As I reflected, the idea took yet stronger possession of me. Yes, it was in all respects the best. The curse should end now. "Even as the Heart of the Ruby is Blood and its Eyes a Flaming Fire, so shall it be for them that would possess it: Fire shall be their portion and Blood their inheritance for ever." For ever? No: the river should wash the blood away and quench the fire. Then arose another text and hammered at the door of my remembrance. "Many waters cannot quench love, neither can the floods drown it." "Many waters"—"many waters":—the words whispered appealingly, invitingly, in my ears. "Many waters." My feet beat a tune to the words.

I reached my lodgings, ran upstairs, took out the key and the tin box, and descended again into the hall. My landlord was slipping down the latch. He stared at seeing me.

"Do not latch the door just yet: I am going out again," I said simply.

"Going out! I thought, sir, it was you as just now come in."

"Yes, but I must go out again:—it is important."

He evidently thought me mad; and so indeed I was.

"What, sir, in that dress? You've got no hat—no—"

I had forgotten. "True," I said; "get me a hat and coat."

He stared and then ran upstairs for them. Returning he said, "I have got you these, sir; but I can't find them as you usually wears."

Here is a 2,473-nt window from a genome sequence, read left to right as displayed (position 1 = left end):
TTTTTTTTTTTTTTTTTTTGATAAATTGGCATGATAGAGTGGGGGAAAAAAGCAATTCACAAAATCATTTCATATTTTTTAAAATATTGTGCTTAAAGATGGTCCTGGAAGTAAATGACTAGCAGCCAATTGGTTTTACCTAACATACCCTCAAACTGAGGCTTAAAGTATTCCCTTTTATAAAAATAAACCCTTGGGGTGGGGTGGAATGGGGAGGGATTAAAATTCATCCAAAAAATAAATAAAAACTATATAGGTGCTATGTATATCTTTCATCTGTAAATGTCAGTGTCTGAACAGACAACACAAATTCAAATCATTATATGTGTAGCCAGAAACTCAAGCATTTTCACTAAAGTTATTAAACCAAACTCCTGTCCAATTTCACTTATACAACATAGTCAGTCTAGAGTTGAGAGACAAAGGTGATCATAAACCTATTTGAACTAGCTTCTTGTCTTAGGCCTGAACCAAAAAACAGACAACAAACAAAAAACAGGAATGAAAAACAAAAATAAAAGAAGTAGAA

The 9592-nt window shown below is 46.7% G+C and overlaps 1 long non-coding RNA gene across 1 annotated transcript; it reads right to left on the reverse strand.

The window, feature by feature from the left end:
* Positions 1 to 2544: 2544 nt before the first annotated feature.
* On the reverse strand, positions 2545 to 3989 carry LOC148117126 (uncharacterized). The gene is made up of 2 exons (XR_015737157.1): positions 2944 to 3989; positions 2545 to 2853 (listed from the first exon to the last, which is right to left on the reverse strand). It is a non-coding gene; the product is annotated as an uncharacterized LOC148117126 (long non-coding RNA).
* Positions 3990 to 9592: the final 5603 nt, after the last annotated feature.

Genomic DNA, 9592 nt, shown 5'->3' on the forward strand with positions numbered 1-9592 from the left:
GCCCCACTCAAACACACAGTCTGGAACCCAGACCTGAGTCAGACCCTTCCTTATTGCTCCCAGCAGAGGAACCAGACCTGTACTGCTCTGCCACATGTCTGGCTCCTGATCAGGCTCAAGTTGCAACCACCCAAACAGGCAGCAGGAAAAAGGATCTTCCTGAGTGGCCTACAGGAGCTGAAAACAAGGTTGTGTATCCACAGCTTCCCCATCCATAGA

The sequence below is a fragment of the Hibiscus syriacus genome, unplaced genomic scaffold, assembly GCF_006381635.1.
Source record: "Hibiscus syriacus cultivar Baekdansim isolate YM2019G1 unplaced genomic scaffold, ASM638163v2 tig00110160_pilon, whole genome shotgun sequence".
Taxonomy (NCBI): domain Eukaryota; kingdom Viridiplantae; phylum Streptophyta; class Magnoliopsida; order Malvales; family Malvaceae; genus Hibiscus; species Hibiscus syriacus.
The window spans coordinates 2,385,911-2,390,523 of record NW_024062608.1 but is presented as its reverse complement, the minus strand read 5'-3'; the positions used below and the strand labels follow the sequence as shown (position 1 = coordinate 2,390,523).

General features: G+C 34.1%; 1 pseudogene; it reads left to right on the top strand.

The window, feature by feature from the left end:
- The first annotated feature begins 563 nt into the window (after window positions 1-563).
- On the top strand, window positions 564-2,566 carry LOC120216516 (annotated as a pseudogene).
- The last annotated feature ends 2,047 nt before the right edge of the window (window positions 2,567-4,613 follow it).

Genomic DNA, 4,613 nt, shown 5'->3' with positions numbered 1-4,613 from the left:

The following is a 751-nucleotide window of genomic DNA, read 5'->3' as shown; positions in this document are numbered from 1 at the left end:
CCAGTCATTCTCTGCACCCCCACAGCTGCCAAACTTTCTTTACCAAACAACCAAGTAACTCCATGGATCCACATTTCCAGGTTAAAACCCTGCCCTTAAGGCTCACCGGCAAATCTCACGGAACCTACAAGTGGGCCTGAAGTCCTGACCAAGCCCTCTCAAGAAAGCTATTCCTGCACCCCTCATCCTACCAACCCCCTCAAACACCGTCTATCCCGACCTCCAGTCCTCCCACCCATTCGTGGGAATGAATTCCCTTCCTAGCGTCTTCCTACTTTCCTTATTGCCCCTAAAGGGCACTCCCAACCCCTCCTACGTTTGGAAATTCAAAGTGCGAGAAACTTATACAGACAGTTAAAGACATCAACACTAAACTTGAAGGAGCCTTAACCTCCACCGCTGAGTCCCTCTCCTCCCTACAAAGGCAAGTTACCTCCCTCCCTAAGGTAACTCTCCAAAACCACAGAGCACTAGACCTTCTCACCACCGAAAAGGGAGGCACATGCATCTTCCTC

"Those will do," I answered. "I must have left the others at the theatre."

This reduced him to utter speechlessness. Mutely he helped me to don the cloak over my thin evening dress. I slipped the tin box and the key into the pockets. As I stepped out once more into the night, my landlord found his speech.

"When will you be back, sir?"

The question startled me for a moment; for a second or two I hesitated.

"I asked because you have no latch-key, as I suppose you left it in your other coat. So that—"

"It does not matter," I answered. "Do not sit up. I shall not be back before morning;" and with that I left him still standing at the door, and listening to my footsteps as they hurried down the street.

"Before morning!" Before morning I should be in another world, if there were another world. And then it struck me that Claire and I might meet. She had taken her own life and so should I. But no, no—Heaven would forgive her that; it could not condemn my saint to the pit where I should lie: it could not be so kindly cruel; and then I laughed a loud and bitter laugh.

Still in my dull stupor I found myself nearing the river. I have not mentioned it before, but I must explain now, that during the summer I had purchased a boat, in which my Claire and I were used to row idly between Streatley and Pangbourne, or whithersoever love guided our oars. This boat, with the approach of winter, I had caused to be brought down the river and had housed in a waterman's shed just above Westminster, until the return of spring should bring back once more the happy days of its employment.